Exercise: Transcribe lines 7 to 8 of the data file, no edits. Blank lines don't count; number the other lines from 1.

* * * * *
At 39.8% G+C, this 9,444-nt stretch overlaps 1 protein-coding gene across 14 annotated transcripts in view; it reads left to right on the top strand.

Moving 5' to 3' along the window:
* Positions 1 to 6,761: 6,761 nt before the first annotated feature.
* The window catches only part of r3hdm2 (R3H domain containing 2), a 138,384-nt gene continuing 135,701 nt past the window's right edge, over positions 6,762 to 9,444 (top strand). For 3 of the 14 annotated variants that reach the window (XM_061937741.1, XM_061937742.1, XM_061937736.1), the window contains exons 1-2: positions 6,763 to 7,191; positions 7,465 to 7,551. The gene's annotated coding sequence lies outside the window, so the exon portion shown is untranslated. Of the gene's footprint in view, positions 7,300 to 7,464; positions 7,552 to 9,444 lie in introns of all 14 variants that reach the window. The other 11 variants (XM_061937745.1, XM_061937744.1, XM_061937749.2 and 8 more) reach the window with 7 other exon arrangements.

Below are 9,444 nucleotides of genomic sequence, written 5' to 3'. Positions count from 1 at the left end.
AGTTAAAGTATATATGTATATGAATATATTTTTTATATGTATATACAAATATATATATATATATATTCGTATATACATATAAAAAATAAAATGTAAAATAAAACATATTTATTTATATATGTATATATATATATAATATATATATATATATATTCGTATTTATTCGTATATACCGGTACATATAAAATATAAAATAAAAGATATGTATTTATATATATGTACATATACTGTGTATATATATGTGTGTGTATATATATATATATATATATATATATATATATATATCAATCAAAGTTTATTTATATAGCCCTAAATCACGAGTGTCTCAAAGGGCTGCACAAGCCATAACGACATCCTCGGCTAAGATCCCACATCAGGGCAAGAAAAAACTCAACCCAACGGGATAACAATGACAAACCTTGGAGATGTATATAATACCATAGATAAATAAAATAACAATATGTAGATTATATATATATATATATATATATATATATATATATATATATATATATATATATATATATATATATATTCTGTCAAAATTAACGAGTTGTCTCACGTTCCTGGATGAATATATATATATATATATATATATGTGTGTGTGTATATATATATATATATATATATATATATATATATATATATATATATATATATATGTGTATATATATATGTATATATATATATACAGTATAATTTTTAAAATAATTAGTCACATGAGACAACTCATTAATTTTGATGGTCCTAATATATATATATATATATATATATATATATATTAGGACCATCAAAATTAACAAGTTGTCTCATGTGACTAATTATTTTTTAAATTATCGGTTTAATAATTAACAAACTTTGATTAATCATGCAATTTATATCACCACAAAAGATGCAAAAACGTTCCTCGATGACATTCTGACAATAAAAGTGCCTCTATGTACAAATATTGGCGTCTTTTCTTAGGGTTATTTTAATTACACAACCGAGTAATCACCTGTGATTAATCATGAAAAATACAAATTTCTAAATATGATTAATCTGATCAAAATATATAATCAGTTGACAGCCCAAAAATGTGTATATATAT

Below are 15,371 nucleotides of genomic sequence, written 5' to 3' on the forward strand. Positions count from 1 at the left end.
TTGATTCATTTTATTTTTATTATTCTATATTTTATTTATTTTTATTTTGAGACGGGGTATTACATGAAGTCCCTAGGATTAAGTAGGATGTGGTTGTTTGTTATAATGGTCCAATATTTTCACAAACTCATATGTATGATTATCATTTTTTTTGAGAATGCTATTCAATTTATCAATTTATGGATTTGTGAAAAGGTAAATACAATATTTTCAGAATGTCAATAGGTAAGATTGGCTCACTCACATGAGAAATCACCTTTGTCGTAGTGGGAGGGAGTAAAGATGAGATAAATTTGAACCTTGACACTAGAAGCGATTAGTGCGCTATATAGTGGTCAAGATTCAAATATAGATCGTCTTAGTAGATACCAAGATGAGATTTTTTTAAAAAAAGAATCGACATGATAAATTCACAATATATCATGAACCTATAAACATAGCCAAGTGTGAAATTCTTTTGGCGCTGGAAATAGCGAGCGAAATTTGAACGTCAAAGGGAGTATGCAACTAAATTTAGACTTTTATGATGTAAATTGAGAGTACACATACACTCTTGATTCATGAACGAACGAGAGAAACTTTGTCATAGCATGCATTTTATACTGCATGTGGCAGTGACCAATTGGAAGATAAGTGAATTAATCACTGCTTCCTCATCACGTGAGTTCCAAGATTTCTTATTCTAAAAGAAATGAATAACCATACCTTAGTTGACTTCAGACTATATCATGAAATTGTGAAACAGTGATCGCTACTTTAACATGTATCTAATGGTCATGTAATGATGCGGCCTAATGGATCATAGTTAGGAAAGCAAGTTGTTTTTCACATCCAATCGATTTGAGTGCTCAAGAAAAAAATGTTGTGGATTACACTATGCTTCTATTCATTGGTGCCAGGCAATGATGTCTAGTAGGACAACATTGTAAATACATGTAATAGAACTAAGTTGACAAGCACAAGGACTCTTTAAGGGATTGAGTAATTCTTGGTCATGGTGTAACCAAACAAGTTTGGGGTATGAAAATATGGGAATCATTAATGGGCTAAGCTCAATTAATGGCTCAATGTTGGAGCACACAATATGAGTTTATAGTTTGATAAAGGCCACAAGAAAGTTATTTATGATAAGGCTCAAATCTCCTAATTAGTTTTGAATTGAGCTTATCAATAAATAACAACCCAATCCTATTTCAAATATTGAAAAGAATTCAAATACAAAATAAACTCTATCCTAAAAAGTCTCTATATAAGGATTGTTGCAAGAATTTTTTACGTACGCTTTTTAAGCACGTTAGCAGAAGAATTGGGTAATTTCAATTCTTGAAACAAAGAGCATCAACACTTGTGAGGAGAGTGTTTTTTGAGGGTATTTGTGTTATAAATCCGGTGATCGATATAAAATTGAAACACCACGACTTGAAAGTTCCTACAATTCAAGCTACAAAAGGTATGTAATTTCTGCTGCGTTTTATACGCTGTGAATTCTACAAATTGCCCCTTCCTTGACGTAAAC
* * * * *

Below are 15,371 nucleotides of genomic sequence, written 5' to 3' on the forward strand. Positions count from 1 at the left end.
TTGATTCATTTTATTTTTATTATTCTATATTTTATTTATTTTTATTTTGAGACGGGGTATTACATGAAGTCCCTAGGATTAAGTAGGATGTGGTTGTTTGTTATAATGGTCCAATATTTTCACAAACTCATATGTATGATTATCATTTTTTTTGAGAATGCTATTCAATTTATCAATTTATGGATTTGTGAAAAGGTAAATACAATATTTTCAGAATGTCAATAGGTAAGATTGGCTCACTCACATGAGAAATCACCTTTGTCGTAGTGGGAGGGAGTAAAGATGAGATAAATTTGAACCTTGACACTAGAAGCGATTAGTGCGCTATATAGTGGTCAAGATTCAAATATAGATCGTCTTAGTAGATACCAAGATGAGATTTTTTTAAAAAAAGAATCGACATGATAAATTCACAATATATCATGAACCTATAAACATAGCCAAGTGTGAAATTCTTTTGGCGCTGGAAATAGCGAGCGAAATTTGAACGTCAAAGGGAGTATGCAACTAAATTTAGACTTTTATGATGTAAATTGAGAGTACACATACACTCTTGATTCATGAACGAACGAGAGAAACTTTGTCATAGCATGCATTTTATACTGCATGTGGCAGTGACCAATTGGAAGATAAGTGAATTAATCACTGCTTCCTCATCACGTGAGTTCCAAGATTTCTTATTCTAAAAGAAATGAATAACCATACCTTAGTTGACTTCAGACTATATCATGAAATTGTGAAACAGTGATCGCTACTTTAACATGTATCTAATGGTCATGTAATGATGCGGCCTAATGGATCATAGTTAGGAAAGCAAGTTGTTTTTCACATCCAATCGATTTGAGTGCTCAAGAAAAAAATGTTGTGGATTACACTATGCTTCTATTCATTGGTGCCAGGCAATGATGTCTAGTAGGACAACATTGTAAATACATGTAATAGAACTAAGTTGACAAGCACAAGGACTCTTTAAGGGATTGAGTAATTCTTGGTCATGGTGTAACCAAACAAGTTTGGGGTATGAAAATATGGGAATCATTAATGGGCTAAGCTCAATTAATGGCTCAATGTTGGAGCACACAATATGAGTTTATAGTTTGATAAAGGCCACAAGAAAGTTATTTATGATAAGGCTCAAATCTCCTAATTAGTTTTGAATTGAGCTTATCAATAAATAACAACCCAATCCTATTTCAAATATTGAAAAGAATTCAAATACAAAATAAACTCTATCCTAAAAAGTCTCTATATAAGGATTGTTGCAAGAATTTTTTACGTACGCTTTTTAAGCACGTTAGCAGAAGAATTGGGTAATTTCAATTCTTGAAACAAAGAGCATCAACACTTGTGAGGAGAGTGTTTTTTGAGGGTATTTGTGTTATAAATCCGGTGATCGATATAAAATTGAAACACCACGACTTGAAAGTTCCTACAATTCAAGCTACAAAAGGTATGTAATTTCTGCTGCGTTTTATACGCTGTGAATTCTACAAATTGCCCCTTCCTTGACGTAAAC